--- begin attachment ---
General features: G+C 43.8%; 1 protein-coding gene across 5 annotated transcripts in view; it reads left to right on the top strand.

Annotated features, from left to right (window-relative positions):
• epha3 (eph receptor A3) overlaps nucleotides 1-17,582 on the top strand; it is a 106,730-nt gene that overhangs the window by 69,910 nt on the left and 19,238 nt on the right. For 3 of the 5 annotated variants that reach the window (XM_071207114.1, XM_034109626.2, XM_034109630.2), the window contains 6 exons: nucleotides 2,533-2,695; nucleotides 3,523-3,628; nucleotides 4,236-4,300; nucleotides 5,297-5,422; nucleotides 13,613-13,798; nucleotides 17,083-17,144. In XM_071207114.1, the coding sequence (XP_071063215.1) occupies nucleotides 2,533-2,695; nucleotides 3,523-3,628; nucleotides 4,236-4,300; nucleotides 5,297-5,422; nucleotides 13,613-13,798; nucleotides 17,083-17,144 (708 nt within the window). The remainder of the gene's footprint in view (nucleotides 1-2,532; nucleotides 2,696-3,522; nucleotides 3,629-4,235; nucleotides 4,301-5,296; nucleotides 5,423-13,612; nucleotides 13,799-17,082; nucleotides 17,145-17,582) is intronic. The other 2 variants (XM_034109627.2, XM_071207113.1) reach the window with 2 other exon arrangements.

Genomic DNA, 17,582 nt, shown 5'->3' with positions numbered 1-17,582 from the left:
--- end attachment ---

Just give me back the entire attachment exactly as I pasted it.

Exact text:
General features: G+C 43.8%; 1 protein-coding gene across 5 annotated transcripts in view; it reads left to right on the top strand.

Annotated features, from left to right (window-relative positions):
• epha3 (eph receptor A3) overlaps nucleotides 1-17,582 on the top strand; it is a 106,730-nt gene that overhangs the window by 69,910 nt on the left and 19,238 nt on the right. For 3 of the 5 annotated variants that reach the window (XM_071207114.1, XM_034109626.2, XM_034109630.2), the window contains 6 exons: nucleotides 2,533-2,695; nucleotides 3,523-3,628; nucleotides 4,236-4,300; nucleotides 5,297-5,422; nucleotides 13,613-13,798; nucleotides 17,083-17,144. In XM_071207114.1, the coding sequence (XP_071063215.1) occupies nucleotides 2,533-2,695; nucleotides 3,523-3,628; nucleotides 4,236-4,300; nucleotides 5,297-5,422; nucleotides 13,613-13,798; nucleotides 17,083-17,144 (708 nt within the window). The remainder of the gene's footprint in view (nucleotides 1-2,532; nucleotides 2,696-3,522; nucleotides 3,629-4,235; nucleotides 4,301-5,296; nucleotides 5,423-13,612; nucleotides 13,799-17,082; nucleotides 17,145-17,582) is intronic. The other 2 variants (XM_034109627.2, XM_071207113.1) reach the window with 2 other exon arrangements.

Genomic DNA, 17,582 nt, shown 5'->3' with positions numbered 1-17,582 from the left: